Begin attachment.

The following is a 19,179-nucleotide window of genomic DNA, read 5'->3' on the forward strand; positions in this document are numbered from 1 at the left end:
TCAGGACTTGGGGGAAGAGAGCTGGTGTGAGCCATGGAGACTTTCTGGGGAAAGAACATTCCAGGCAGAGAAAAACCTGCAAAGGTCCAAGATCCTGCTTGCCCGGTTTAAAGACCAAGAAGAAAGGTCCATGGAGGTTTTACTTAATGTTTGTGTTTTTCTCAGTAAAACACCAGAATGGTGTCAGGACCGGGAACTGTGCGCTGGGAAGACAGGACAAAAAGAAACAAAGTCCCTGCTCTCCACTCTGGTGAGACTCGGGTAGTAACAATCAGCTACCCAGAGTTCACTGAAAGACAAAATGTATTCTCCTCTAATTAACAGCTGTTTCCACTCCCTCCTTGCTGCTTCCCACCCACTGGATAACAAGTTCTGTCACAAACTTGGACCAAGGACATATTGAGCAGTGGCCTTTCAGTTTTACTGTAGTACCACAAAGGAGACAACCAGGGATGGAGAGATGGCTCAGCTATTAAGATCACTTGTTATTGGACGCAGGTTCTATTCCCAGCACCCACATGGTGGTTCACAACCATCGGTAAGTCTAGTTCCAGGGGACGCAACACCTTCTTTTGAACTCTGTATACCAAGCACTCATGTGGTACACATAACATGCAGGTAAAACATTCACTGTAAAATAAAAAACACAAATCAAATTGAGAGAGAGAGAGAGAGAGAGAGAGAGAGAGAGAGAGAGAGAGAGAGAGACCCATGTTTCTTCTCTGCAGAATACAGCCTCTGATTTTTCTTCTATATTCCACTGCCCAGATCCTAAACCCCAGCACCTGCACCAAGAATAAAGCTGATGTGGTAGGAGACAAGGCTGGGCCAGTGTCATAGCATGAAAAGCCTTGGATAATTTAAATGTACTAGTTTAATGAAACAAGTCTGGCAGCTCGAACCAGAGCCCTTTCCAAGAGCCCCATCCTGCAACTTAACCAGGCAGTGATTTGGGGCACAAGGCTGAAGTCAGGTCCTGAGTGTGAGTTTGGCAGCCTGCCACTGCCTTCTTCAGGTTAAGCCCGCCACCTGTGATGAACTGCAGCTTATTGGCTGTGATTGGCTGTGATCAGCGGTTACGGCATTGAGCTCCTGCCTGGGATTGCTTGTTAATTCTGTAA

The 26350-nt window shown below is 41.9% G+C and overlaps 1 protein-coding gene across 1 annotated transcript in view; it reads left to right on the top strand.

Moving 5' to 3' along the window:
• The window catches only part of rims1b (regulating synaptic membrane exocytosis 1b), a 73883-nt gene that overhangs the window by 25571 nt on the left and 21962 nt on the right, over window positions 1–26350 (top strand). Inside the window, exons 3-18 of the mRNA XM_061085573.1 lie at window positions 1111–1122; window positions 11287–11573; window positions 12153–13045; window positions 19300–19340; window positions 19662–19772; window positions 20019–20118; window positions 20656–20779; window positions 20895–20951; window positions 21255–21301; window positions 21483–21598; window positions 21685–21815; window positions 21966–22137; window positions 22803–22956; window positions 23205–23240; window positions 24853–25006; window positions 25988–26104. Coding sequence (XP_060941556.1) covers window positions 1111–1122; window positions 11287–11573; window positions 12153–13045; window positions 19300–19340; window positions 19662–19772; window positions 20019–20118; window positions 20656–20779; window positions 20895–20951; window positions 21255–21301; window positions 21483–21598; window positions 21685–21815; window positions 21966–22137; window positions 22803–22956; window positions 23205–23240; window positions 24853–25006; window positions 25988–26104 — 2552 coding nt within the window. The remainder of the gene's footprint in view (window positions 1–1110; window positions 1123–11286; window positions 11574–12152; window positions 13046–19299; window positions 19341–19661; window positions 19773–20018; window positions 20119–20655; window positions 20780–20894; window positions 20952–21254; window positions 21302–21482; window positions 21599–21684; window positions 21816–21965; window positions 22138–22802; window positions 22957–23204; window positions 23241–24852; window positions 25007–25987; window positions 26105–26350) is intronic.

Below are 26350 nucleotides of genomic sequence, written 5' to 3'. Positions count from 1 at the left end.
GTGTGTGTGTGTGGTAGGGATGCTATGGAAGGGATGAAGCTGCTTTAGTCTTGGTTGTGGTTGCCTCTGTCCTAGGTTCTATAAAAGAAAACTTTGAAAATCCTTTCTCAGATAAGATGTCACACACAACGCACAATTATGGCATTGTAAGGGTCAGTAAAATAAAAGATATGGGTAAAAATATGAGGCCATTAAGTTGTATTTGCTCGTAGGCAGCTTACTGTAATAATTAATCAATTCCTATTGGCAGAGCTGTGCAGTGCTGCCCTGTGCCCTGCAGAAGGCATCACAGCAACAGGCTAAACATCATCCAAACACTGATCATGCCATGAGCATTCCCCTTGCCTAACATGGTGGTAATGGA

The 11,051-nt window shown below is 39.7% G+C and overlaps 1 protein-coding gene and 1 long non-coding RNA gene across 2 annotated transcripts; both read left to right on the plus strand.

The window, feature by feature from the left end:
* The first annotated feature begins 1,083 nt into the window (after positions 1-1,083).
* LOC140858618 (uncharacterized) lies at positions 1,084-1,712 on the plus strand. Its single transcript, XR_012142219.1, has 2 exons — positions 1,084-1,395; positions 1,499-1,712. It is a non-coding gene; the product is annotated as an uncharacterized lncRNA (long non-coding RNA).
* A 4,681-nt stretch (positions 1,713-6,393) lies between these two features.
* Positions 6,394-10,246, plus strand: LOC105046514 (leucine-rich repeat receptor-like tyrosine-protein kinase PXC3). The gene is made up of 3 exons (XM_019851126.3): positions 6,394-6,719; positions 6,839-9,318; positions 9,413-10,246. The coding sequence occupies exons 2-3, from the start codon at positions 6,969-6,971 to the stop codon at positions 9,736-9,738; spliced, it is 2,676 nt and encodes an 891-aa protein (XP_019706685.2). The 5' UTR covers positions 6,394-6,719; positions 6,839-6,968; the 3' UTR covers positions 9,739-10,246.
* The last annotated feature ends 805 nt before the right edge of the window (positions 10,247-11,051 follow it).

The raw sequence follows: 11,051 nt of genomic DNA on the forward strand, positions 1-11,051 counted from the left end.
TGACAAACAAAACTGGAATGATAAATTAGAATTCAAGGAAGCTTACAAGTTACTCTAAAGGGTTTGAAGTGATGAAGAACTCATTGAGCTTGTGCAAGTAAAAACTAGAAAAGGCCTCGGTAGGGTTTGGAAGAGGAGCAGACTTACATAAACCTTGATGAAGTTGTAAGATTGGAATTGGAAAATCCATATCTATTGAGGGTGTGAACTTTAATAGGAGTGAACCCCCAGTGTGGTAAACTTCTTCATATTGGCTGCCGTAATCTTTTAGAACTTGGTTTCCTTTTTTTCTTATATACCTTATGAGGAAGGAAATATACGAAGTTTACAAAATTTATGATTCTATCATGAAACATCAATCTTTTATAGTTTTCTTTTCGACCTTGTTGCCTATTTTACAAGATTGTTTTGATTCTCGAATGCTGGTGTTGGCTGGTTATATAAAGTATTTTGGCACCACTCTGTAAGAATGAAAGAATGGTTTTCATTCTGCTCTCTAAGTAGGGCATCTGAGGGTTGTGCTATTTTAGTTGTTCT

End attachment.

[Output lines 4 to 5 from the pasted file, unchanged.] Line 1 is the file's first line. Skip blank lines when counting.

Moving 5' to 3' along the window:
• The window catches only part of rims1b (regulating synaptic membrane exocytosis 1b), a 73883-nt gene that overhangs the window by 25571 nt on the left and 21962 nt on the right, over window positions 1–26350 (top strand). Inside the window, exons 3-18 of the mRNA XM_061085573.1 lie at window positions 1111–1122; window positions 11287–11573; window positions 12153–13045; window positions 19300–19340; window positions 19662–19772; window positions 20019–20118; window positions 20656–20779; window positions 20895–20951; window positions 21255–21301; window positions 21483–21598; window positions 21685–21815; window positions 21966–22137; window positions 22803–22956; window positions 23205–23240; window positions 24853–25006; window positions 25988–26104. Coding sequence (XP_060941556.1) covers window positions 1111–1122; window positions 11287–11573; window positions 12153–13045; window positions 19300–19340; window positions 19662–19772; window positions 20019–20118; window positions 20656–20779; window positions 20895–20951; window positions 21255–21301; window positions 21483–21598; window positions 21685–21815; window positions 21966–22137; window positions 22803–22956; window positions 23205–23240; window positions 24853–25006; window positions 25988–26104 — 2552 coding nt within the window. The remainder of the gene's footprint in view (window positions 1–1110; window positions 1123–11286; window positions 11574–12152; window positions 13046–19299; window positions 19341–19661; window positions 19773–20018; window positions 20119–20655; window positions 20780–20894; window positions 20952–21254; window positions 21302–21482; window positions 21599–21684; window positions 21816–21965; window positions 22138–22802; window positions 22957–23204; window positions 23241–24852; window positions 25007–25987; window positions 26105–26350) is intronic.